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Study suggests Covid increases risk of ‘mental fog’ and other brain disorders

BBC public

Published on 08/18/2022 08:46

    (credit: Getty Images)


(credit: Getty Images)

A study from Oxford University in the United Kingdom showed that diagnoses of dementia, epilepsy and “mental fog” are more common two years after contracting the virus than other respiratory infections.

However, other conditions, such as anxiety and depression, did not become more frequent in people with coronavirus between 2020 and 2021, according to the research.

More work is needed to understand how and why Covid can lead to other conditions that affect the brain and well-being.

In general, experts say, the virus has disrupted daily life, as well as making people sick.

Previous research has shown that adults are more likely to develop brain and mental illness within six months of coming into contact with the coronavirus.

The latest study looked at the risk of suffering from 14 different disorders in 1.25 million patients who contracted the virus two years ago.

This group was then compared to another group, also comprising 1.25 million people, who had been diagnosed with other respiratory illnesses (such as the flu or a cold, for example).

In the group that contracted the virus two years ago, it was possible to observe more cases:

  • dementia, stroke and mental disorder in adults over 65 years of age;
  • ‘Mental fog’ in adults aged 18 to 64. This is a general term that scholars use to describe frameworks of confusion and forgetting, as if logic and memory were mixed;
  • Epilepsy and psychotic disorders in children, although their risks are few.

For example, the risk of children developing epilepsy after contracting the virus was 260 per 10 thousand people. In those with other respiratory diseases, this rate was 130 out of 10,000.

The likelihood of developing a psychotic disorder also increased after illness – it was 18 in 10,000 – but experts still consider it a rare condition.

The study also revealed that some disorders became less common two years after the injury, such as:

  • Anxiety and depression in children and adults.
  • Psychotic disorders in adults.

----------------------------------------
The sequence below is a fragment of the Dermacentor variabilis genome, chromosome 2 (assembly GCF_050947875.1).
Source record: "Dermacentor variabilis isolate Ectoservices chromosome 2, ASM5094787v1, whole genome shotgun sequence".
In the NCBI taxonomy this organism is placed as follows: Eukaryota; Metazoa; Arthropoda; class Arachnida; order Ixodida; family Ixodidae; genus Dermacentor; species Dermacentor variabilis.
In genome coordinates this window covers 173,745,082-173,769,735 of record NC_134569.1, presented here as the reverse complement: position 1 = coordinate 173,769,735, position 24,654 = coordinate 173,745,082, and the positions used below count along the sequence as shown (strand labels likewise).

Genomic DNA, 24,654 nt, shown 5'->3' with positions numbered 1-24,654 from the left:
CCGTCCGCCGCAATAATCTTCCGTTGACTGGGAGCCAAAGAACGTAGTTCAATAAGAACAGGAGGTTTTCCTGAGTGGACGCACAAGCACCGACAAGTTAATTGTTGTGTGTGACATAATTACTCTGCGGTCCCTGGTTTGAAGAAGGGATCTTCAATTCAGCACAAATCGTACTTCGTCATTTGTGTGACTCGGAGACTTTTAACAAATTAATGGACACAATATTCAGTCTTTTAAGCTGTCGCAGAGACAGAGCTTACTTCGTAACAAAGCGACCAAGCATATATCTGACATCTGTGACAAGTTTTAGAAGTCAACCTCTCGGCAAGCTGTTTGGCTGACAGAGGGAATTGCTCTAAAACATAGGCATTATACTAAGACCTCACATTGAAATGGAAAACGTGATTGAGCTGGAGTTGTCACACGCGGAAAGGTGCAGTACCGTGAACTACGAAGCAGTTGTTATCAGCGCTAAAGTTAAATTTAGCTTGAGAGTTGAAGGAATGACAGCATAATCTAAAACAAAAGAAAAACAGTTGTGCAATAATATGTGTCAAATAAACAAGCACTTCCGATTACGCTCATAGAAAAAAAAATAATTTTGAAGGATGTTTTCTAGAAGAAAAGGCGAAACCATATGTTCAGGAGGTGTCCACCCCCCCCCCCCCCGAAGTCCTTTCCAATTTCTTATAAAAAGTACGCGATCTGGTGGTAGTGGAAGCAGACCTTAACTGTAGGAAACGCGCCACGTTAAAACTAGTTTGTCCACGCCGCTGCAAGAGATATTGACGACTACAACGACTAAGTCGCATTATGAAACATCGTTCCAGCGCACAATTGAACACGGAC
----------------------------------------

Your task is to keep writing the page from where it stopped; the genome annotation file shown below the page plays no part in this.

According to the survey, the increased risk of depression and anxiety in adults in the post-viral period lasts for less than two months before returning to levels considered normal.

“worrying”

Professor Paul Harrison, the study’s lead author, finds it “alarming” that some disorders, such as dementia and seizures, become more frequent after contracting the virus, even two years after a positive diagnosis.

But the specialist, who integrates the Department of Psychiatry at Oxford University, classifies as “good news” the fact that cases of depression and anxiety have a “short life” and are not observed in children.

The researchers note that the numbers of affected individuals were “difficult to ignore” but “did not form a tsunami”. However, some of them require medical attention, which can put more pressure on health services.

The study, published in The Lancet Psychiatry, didn’t track every participant during that time — instead, it pooled and compared the number of people who had a new diagnosis of the disorder in the two years after injury.

The article also did not look at the severity of each condition after diagnosis or how long they lasted, and whether the post-Covid illnesses described are similar to those of other infections.

The scientists also chose not to call these conditions a “long illness,” even though mental fog — or problems with memory and concentration — is a typical symptom.

A recent study suggests that the omicron variant, which has caused record new cases over the past few months, is associated with a lower likelihood of suffering from long-term symptoms compared to previous strains of the coronavirus.

However, although it causes a less severe acute condition than the delta variant, omicron appears to carry similar risks for brain and mental illness, according to a study from Oxford University.

‘social unrest’

The just-published study has some limitations – it didn’t look, for example, at how Covid causes brain and mental disorders, although some experts say this could be explained by the development of tiny blood clots.

Professors Jonathan Rogers and Glenn Lewis of University College London, who were not involved in the research, said the study highlighted “some clinical features that require further investigation”, but added that more work was needed to confirm the findings.

Professor David Menon, from the University of Cambridge (UK), calculates that the effect of staying in hospital with coronavirus is comparable to “20 years of old age”.

Paul Garner, Professor Emeritus at the Liverpool School of Tropical Medicine (UK), points out that the pandemic has changed people’s lives in many ways.

He notes that the slight increases observed in conditions such as dementia and psychosis may be more related to “social disruption and the grim reality we live in, rather than being a direct effect of the virus.”

This text has been posted Originally in https://www.bbc.com/portuguese/geral-62589473


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